>> MP3 players are one of the most popular ways to enjoy music these days, but if you're one of the million suffering from vision impairment, navigating through your music collection using a scroll wheel and small type on a tiny screen, just isn't convenient. I'm Donald Bell, and on today's Insider Secret we're going to explain how to get spoken menus on Apple's fourth-generation iPod Nano.
[ Music ]
>> The fourth-generation Nano is one of the lightest, slimmest and most affordable iPod MP3 players you can buy. It's also the first iPod to include a spoken menu feature that reads selected menu and track listing information to you in a synthesized voice.
>> Extras, videos, music.
>> To enable this feature, connect your iPod to your computer, launch iTunes 8 and select your iPod from the left pane. The main iTunes window should now be an overview page for your iPod with a few check box options near the bottom of the page. Check out the last option marked Enable Spoken Menus. It will take a few minutes before the feature takes effect because iTunes needs to read all the menu and song data from your iPod then it generates a synthesized voice queues locally on your computer and finally it associates those voice queues back to your iPod. The upshot of the system is that you can change the speed and tone of the voice use in your iPod spoken menus by tweaking the voice settings on your computer.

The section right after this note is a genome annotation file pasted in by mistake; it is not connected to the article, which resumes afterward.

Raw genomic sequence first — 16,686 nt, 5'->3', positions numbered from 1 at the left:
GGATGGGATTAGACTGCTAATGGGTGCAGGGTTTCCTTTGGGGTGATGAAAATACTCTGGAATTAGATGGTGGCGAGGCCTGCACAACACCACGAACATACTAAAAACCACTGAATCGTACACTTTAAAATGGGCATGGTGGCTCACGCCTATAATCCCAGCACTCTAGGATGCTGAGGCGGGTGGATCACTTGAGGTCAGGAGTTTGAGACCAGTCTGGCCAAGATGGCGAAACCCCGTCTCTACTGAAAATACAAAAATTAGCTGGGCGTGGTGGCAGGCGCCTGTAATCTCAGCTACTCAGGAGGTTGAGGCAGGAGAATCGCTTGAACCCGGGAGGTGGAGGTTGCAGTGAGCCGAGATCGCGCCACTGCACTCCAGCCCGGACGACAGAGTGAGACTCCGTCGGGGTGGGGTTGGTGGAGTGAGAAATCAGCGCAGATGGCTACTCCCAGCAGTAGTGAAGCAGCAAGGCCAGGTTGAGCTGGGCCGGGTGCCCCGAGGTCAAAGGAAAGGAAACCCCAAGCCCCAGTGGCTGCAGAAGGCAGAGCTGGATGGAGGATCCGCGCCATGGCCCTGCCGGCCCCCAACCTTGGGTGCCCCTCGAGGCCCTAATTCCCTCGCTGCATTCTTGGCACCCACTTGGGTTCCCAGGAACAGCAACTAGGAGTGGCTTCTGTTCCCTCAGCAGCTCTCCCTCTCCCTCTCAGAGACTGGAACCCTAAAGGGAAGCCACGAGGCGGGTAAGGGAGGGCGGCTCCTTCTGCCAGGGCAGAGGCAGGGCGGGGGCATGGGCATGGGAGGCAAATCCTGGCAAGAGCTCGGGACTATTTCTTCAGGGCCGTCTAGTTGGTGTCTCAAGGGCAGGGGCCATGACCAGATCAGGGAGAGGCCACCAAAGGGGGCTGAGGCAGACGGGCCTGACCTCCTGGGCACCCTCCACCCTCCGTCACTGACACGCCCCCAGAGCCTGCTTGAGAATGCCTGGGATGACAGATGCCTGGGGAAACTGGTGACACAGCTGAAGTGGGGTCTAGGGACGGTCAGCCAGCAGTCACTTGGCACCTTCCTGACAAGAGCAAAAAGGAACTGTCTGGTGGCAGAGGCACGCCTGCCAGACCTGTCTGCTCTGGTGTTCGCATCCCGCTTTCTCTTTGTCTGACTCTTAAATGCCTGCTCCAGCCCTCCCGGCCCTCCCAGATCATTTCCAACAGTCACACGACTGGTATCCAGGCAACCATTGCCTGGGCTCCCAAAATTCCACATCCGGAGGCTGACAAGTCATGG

[ Robotic voice ]
>> To change to default voice on Windows XP, go to Settings and the Start menu, select Control Panel and then select Speech. By default, Windows users only have one voice called Microsoft Sam, but additional voice can be installed. We found a few free ones out there, but many of the better voices run about 35 bucks a pop. Under voice type, there's also a bar to define the speed of the voice. Mac users have it a little easier when it comes to voice options. Over 20 voices are included by default on a Mac OS X although some of them are a little silly.
>> You can find your Mac's voice settings by going to the system preferences from the Apple menu and locating the speech icon. Same as Windows, you can adjust the type of voice and the playback speed. In theory, iTunes should detect when you've made changes to your computers speech settings and reload your iPod Nano with new voice files the next time it's connected. However, in Windows XP we can only get the new voice settings to take after doing an iPod firmware restore through iTunes. Under Mac, system voice changes seem to take immediately. We imagine most folks won't be changing the voice settings too often, but it's good to know that if you have a favorite voice you'd like to use, there's no reason you can't load it on to your iPod Nano as well. After enabling spoken menus through iTunes, you should be able to hear the voice queues on your iPod right away. If you don't check the settings menu of your iPod, click on general and you should be able to find an option for turning spoken menus On or Off. Knowing where to locate your iPod settings for spoken menus is also useful for people who don't suffer from vision impairment, but want to temporarily take advantage of the features while driving so you can browse your music files without taking your eyes off the road. So there you go, that's how to get spoken menus on your fourth generation Apple iPod Nano. For CNET.com, I'm Donald Bell.
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